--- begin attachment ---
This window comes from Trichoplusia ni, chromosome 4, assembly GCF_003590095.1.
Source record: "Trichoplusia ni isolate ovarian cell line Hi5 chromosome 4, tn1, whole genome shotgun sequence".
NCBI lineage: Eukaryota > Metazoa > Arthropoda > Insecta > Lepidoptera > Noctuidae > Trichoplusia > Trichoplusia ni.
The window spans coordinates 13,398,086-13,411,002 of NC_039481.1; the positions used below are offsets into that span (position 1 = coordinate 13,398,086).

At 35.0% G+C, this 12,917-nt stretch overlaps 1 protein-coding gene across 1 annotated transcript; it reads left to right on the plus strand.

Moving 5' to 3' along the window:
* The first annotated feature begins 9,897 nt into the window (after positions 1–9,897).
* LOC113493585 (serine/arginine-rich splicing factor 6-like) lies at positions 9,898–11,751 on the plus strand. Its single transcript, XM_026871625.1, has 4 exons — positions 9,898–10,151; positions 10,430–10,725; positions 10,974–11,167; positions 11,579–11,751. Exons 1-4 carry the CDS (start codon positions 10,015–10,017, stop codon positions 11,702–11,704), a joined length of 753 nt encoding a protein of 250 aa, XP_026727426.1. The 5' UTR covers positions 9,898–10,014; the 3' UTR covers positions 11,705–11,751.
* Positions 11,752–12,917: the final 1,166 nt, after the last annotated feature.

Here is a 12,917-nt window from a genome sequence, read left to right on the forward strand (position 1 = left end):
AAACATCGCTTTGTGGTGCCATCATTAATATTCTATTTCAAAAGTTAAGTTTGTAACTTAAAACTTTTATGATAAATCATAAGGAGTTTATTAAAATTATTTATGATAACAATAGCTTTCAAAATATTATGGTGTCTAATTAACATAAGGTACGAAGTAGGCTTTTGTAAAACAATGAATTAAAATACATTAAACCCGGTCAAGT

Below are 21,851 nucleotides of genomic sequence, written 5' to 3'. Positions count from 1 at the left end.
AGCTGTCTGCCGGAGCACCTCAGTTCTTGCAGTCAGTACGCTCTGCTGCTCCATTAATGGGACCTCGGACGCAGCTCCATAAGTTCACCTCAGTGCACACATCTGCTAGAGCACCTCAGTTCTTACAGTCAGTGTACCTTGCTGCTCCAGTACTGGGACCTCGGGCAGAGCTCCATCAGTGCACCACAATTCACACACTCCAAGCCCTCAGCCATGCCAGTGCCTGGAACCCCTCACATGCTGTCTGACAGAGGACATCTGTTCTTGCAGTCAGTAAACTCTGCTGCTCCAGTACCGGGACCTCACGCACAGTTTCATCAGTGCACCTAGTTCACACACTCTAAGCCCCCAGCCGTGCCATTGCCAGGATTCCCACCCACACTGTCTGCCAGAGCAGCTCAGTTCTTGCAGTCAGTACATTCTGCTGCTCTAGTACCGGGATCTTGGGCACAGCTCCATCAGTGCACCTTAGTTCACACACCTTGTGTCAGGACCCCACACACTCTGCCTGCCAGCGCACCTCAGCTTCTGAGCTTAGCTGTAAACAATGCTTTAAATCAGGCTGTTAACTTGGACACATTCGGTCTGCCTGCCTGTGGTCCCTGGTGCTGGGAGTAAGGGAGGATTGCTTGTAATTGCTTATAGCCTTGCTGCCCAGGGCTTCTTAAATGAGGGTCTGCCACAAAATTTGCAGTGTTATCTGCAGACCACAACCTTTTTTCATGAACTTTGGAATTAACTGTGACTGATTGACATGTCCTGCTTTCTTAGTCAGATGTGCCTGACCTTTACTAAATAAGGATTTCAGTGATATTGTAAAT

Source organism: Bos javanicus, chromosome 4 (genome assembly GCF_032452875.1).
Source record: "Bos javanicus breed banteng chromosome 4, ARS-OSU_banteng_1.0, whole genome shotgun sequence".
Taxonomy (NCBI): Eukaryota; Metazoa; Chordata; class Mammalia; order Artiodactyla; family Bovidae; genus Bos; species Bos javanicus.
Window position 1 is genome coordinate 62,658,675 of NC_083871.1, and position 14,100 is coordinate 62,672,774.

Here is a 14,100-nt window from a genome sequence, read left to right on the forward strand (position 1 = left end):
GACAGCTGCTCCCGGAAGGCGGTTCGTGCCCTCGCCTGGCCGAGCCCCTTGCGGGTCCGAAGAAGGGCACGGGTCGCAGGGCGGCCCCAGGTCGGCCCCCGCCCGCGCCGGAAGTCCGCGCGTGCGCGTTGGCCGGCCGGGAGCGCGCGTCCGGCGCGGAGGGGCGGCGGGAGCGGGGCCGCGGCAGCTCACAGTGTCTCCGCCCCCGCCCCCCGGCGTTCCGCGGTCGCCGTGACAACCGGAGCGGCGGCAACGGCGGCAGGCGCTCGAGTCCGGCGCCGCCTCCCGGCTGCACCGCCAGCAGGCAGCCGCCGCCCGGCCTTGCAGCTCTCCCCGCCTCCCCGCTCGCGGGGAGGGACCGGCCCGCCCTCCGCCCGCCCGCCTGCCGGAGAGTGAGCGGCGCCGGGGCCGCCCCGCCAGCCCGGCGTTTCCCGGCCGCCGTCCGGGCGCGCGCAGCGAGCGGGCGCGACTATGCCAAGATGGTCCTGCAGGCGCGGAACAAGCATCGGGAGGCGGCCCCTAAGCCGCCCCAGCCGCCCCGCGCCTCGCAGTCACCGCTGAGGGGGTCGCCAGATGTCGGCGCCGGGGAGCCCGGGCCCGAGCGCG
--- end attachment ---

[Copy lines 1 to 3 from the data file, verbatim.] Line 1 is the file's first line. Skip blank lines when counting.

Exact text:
This window comes from Trichoplusia ni, chromosome 4, assembly GCF_003590095.1.
Source record: "Trichoplusia ni isolate ovarian cell line Hi5 chromosome 4, tn1, whole genome shotgun sequence".
NCBI lineage: Eukaryota > Metazoa > Arthropoda > Insecta > Lepidoptera > Noctuidae > Trichoplusia > Trichoplusia ni.